First Word: Practicing radical and life-changing reconciliation
Events such as last week’s terrorist attack in Manchester reminds us all too well of the strife, wars and conflict littered across our world.
Whether it’s international terrorism, vulnerable people forced to flee their homeland because of conflict or persecution, or living in a society which doesn’t tolerate dissent, we can all identify with forces or situations beyond our control.
The natural reaction to pain and suffering is that we erect walls to protect ourselves. But what happens when those same walls end up entrapping us?
On a smaller scale, harsh words or conflict in our relationships can mean we easily slip into feelings of resentment or bitterness. This is not just something which hurts ourselves in the long run, but it doesn’t represent the kingdom values Christ died for.
Trying to forgive where there is significant pain can be extremely difficult; any mention of complete reconciliation can seem almost impossible.
When we sat down and started to think about ideas to feature in issue two of Conexion, (and thank you to all those who got in touch about issue one of Conexion last month), I was struck by how powerful it would be both to explore and to write about the topic of reconciliation. This proved to be the case as I spoke to some of those involved in the work of reconciliation within the context of historic and long-running national conflicts.
Just listening to some of the harrowing stories told by Rwandan Antoine Rutayisire, or seeing how students in Colombia are trying to heal divisions on campus with a creative project, or witnessing how Northern Irish minister Steve Stockman is helping bring about healing to decades-old divisions in his home country, it all tells and demonstrates of the gospel of Christ radically transforming relationships and communities. It’s exciting stuff!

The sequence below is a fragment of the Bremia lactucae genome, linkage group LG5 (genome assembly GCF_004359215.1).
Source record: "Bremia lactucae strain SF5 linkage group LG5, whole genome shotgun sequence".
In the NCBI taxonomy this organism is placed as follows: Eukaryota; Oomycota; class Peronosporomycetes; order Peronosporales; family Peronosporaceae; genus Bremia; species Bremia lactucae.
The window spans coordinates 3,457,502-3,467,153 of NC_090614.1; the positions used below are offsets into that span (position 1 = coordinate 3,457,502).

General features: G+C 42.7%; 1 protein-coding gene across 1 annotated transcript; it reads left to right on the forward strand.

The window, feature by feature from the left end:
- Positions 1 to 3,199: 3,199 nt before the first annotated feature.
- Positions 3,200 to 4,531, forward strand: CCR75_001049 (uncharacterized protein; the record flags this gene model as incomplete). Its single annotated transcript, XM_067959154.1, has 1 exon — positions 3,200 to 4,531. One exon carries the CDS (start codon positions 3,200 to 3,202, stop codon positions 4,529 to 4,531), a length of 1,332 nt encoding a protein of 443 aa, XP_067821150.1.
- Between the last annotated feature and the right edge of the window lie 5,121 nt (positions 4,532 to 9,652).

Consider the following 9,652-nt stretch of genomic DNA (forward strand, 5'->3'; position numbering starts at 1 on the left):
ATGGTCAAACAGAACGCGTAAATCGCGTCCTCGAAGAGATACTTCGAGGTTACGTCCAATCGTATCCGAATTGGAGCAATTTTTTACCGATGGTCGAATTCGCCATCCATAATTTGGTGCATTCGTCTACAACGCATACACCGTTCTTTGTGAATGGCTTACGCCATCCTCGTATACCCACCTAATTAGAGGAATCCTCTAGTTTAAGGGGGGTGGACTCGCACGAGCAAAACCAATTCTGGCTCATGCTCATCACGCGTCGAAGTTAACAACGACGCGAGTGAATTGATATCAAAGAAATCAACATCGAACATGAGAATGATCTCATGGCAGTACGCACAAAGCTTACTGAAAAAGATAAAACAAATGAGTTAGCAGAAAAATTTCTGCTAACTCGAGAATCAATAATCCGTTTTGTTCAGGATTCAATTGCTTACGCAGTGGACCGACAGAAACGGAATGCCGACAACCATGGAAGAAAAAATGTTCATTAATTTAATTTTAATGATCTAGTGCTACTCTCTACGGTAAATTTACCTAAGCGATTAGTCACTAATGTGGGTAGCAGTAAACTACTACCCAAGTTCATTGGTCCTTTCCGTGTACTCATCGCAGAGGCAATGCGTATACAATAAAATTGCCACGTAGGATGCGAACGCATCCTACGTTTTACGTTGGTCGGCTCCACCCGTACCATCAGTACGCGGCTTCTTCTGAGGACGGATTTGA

Not only were these all deeply moving stories, but they acted as powerful examples of how to ‘do’ reconciliation. I look forward to hearing how you’ve been challenged by them.
We’re also pleased to bring to this issue some thought-provoking words from Michael Ramsden, international director of Ravi Zacharias International Ministry (RZIM).
Michael spoke at the IFES European Student Evangelism Conference at Easter and offers Conexion his thoughts as to what we can expect to see — and what to pray for — across the region’s universities over the next few years.
Also included is a piece from Bret Staudt Willet — director of ministry in digital spaces with Intervarsity USA — on how technology can help both to shape us, and to change the world.
In addition, we continue the In An Elevator feature by talking with IFES East Asia Associate Regional Secretary, Annette Arulrajah, while there are also IFES General Secretary Daniel Bourdanné’s key encouragements from the past year.
In all that you do this month, we hope these articles act as an inspiration, encouragement and challenge to you.
We look forward to hearing what you think.
Richard Woodall, Content Manager